Exploitation of migrant workers in Australia is rife, a new Grattan Institute report has found.
The report, Short-changed: How to stop the exploitation of migrant workers in Australia, shows that recent migrants are twice as likely as long-term residents to be underpaid, and up to 16 per cent of recent migrants are paid less than the national minimum wage.
Exploitation hurts migrants, but it also weakens the bargaining power of Australian workers, harms businesses that do the right thing, damages Australia’s global reputation, and undermines confidence in the migration program.
Three sets of reforms are needed to eliminate exploitation.
First, visa rules that increase migrants’ risk of exploitation should be reformed.
Many temporary visa-holders put up with mistreatment because they fear that if they speak up their visa will be cancelled or they will lose their pathway to permanent residency in Australia.
Temporary skill-shortage visas should be made portable, so migrants can flee from an exploitative employer. And a new Workplace Justice visa should be created, to empower workers to report exploitation and stay in Australia while they pursue unpaid wages.
Second, workplace and migration laws should be strengthened and better enforced to deter exploitation.
Few employers who underpay their migrant workers get caught, and when they do get caught the penalties are far too small. The Fair Work Ombudsman hit employers with just $4 million in penalties in 2021-22, whereas the ATO hit taxpayers with $3 billion in penalties and the ACCC imposed $232 million in penalties for breaches of competition and consumer law.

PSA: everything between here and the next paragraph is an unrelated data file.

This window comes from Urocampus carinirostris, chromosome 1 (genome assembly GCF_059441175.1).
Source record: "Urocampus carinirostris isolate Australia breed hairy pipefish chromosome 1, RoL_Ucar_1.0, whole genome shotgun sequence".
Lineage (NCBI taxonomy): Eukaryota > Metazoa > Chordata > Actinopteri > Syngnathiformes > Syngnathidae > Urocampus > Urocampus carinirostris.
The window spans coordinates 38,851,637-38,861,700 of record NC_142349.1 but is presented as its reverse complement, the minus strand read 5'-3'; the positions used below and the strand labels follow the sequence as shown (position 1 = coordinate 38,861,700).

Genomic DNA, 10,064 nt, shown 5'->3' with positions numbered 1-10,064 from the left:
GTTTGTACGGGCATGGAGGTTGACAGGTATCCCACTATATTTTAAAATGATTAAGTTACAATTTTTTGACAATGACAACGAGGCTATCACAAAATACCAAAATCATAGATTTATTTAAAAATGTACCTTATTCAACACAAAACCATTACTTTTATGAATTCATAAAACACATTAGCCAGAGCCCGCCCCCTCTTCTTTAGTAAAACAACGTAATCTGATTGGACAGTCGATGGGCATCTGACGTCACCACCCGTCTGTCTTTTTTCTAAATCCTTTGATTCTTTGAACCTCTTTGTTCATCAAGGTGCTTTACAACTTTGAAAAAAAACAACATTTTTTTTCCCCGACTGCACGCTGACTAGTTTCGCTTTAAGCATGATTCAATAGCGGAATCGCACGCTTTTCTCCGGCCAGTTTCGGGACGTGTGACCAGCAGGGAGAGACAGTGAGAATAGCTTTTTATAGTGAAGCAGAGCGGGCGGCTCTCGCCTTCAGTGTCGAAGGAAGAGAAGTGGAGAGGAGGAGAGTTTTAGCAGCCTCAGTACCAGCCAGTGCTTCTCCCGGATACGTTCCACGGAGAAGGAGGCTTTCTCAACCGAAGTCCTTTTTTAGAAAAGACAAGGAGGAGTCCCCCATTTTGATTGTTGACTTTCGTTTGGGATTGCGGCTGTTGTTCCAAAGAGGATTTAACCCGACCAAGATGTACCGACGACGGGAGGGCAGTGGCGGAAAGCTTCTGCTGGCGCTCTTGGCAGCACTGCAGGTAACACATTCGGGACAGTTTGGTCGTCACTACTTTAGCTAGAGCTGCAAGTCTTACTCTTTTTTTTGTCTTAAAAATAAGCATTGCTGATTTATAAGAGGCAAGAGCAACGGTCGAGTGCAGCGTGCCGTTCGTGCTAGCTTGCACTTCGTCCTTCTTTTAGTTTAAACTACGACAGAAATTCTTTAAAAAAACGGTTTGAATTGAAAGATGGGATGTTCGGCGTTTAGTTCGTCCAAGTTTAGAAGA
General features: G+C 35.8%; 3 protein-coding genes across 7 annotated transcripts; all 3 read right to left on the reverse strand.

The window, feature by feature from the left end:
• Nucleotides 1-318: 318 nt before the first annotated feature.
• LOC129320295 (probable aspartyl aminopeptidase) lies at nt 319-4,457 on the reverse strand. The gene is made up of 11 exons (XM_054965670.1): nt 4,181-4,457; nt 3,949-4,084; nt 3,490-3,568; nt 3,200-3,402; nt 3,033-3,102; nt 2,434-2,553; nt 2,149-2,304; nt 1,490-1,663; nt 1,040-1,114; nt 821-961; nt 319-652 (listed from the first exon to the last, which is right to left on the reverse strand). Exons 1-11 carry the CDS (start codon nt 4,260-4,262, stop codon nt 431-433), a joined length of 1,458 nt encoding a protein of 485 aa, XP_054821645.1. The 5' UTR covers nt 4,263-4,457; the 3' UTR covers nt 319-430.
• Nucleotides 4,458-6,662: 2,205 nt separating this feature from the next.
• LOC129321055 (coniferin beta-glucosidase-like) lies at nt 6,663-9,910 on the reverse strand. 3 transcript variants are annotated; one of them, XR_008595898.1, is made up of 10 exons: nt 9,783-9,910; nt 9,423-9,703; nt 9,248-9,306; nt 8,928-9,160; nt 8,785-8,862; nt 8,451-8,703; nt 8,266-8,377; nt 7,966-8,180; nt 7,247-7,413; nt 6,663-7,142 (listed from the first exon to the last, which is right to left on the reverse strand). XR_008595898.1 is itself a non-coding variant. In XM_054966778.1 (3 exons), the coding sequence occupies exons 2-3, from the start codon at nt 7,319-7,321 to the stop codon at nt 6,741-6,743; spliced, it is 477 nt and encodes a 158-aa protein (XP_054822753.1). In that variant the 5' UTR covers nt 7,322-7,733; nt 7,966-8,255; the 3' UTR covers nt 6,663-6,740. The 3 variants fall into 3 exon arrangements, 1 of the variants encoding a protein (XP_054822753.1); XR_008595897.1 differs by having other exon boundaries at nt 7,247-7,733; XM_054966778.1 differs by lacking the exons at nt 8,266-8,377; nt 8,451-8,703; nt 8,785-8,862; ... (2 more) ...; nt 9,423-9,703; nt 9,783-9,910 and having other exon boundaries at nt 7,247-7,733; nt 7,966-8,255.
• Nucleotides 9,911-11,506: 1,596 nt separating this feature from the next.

The Fair Work Ombudsman should be renamed the Workplace Rights Authority and given greater powers and more funding. Maximum court-ordered penalties against employers should be increased, and criminal penalties including jail should apply where employers knowingly underpay workers.
Third, migrants should be given more help to reclaim lost wages.
Migrant Workers Centres should be established in each state, funding for community legal centres should be boosted, and the Fair Entitlement Guarantee should be extended to migrant workers.
These reforms would cost $115 million a year. That should be covered by a levy on select temporary visas set at $30 for each year of work rights the visa offers (raising $45 million a year) and by the larger penalties paid by employers who underpay their workers (at least $70 million a year).
Exploitation of migrant workers – who are often young and vulnerable – is a blight on Australia’s claim to be the land of the fair go.
This report shows how the government can stamp it out.
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